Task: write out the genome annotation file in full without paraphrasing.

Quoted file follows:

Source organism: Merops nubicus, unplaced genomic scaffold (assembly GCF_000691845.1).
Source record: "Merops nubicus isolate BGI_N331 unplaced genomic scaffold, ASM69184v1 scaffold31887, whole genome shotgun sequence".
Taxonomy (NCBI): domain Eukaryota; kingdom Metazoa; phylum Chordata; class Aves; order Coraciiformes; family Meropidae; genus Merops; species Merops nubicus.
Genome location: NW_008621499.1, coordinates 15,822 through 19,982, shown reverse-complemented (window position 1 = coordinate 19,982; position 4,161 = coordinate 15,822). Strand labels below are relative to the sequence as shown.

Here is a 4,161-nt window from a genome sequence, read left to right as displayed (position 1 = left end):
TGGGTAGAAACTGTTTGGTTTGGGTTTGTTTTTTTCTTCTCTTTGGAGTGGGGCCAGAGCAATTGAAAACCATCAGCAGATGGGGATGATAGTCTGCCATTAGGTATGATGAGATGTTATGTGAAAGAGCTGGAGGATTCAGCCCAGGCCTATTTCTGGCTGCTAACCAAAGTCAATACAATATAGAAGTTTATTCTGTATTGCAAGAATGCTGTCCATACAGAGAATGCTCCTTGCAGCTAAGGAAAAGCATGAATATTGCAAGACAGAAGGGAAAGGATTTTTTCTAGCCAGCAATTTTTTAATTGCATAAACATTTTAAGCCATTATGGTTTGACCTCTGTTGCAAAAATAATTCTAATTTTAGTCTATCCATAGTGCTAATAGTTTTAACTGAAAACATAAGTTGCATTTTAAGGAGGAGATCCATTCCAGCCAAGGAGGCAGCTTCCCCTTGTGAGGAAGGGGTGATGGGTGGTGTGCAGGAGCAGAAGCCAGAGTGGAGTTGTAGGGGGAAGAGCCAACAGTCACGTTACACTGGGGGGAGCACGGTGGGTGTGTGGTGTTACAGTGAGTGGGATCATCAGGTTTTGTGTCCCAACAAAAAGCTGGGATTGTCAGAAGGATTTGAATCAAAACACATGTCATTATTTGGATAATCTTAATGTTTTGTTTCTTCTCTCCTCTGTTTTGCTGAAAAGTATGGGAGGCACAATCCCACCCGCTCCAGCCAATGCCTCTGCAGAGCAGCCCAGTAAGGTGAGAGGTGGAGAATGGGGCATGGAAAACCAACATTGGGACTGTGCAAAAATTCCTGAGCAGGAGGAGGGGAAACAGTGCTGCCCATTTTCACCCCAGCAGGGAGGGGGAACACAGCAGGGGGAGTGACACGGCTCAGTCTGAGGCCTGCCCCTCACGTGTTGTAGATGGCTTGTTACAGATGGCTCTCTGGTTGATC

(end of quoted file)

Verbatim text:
Source organism: Merops nubicus, unplaced genomic scaffold (assembly GCF_000691845.1).
Source record: "Merops nubicus isolate BGI_N331 unplaced genomic scaffold, ASM69184v1 scaffold31887, whole genome shotgun sequence".
Taxonomy (NCBI): domain Eukaryota; kingdom Metazoa; phylum Chordata; class Aves; order Coraciiformes; family Meropidae; genus Merops; species Merops nubicus.
Genome location: NW_008621499.1, coordinates 15,822 through 19,982, shown reverse-complemented (window position 1 = coordinate 19,982; position 4,161 = coordinate 15,822). Strand labels below are relative to the sequence as shown.

Here is a 4,161-nt window from a genome sequence, read left to right as displayed (position 1 = left end):
TGGGTAGAAACTGTTTGGTTTGGGTTTGTTTTTTTCTTCTCTTTGGAGTGGGGCCAGAGCAATTGAAAACCATCAGCAGATGGGGATGATAGTCTGCCATTAGGTATGATGAGATGTTATGTGAAAGAGCTGGAGGATTCAGCCCAGGCCTATTTCTGGCTGCTAACCAAAGTCAATACAATATAGAAGTTTATTCTGTATTGCAAGAATGCTGTCCATACAGAGAATGCTCCTTGCAGCTAAGGAAAAGCATGAATATTGCAAGACAGAAGGGAAAGGATTTTTTCTAGCCAGCAATTTTTTAATTGCATAAACATTTTAAGCCATTATGGTTTGACCTCTGTTGCAAAAATAATTCTAATTTTAGTCTATCCATAGTGCTAATAGTTTTAACTGAAAACATAAGTTGCATTTTAAGGAGGAGATCCATTCCAGCCAAGGAGGCAGCTTCCCCTTGTGAGGAAGGGGTGATGGGTGGTGTGCAGGAGCAGAAGCCAGAGTGGAGTTGTAGGGGGAAGAGCCAACAGTCACGTTACACTGGGGGGAGCACGGTGGGTGTGTGGTGTTACAGTGAGTGGGATCATCAGGTTTTGTGTCCCAACAAAAAGCTGGGATTGTCAGAAGGATTTGAATCAAAACACATGTCATTATTTGGATAATCTTAATGTTTTGTTTCTTCTCTCCTCTGTTTTGCTGAAAAGTATGGGAGGCACAATCCCACCCGCTCCAGCCAATGCCTCTGCAGAGCAGCCCAGTAAGGTGAGAGGTGGAGAATGGGGCATGGAAAACCAACATTGGGACTGTGCAAAAATTCCTGAGCAGGAGGAGGGGAAACAGTGCTGCCCATTTTCACCCCAGCAGGGAGGGGGAACACAGCAGGGGGAGTGACACGGCTCAGTCTGAGGCCTGCCCCTCACGTGTTGTAGATGGCTTGTTACAGATGGCTCTCTGGTTGATC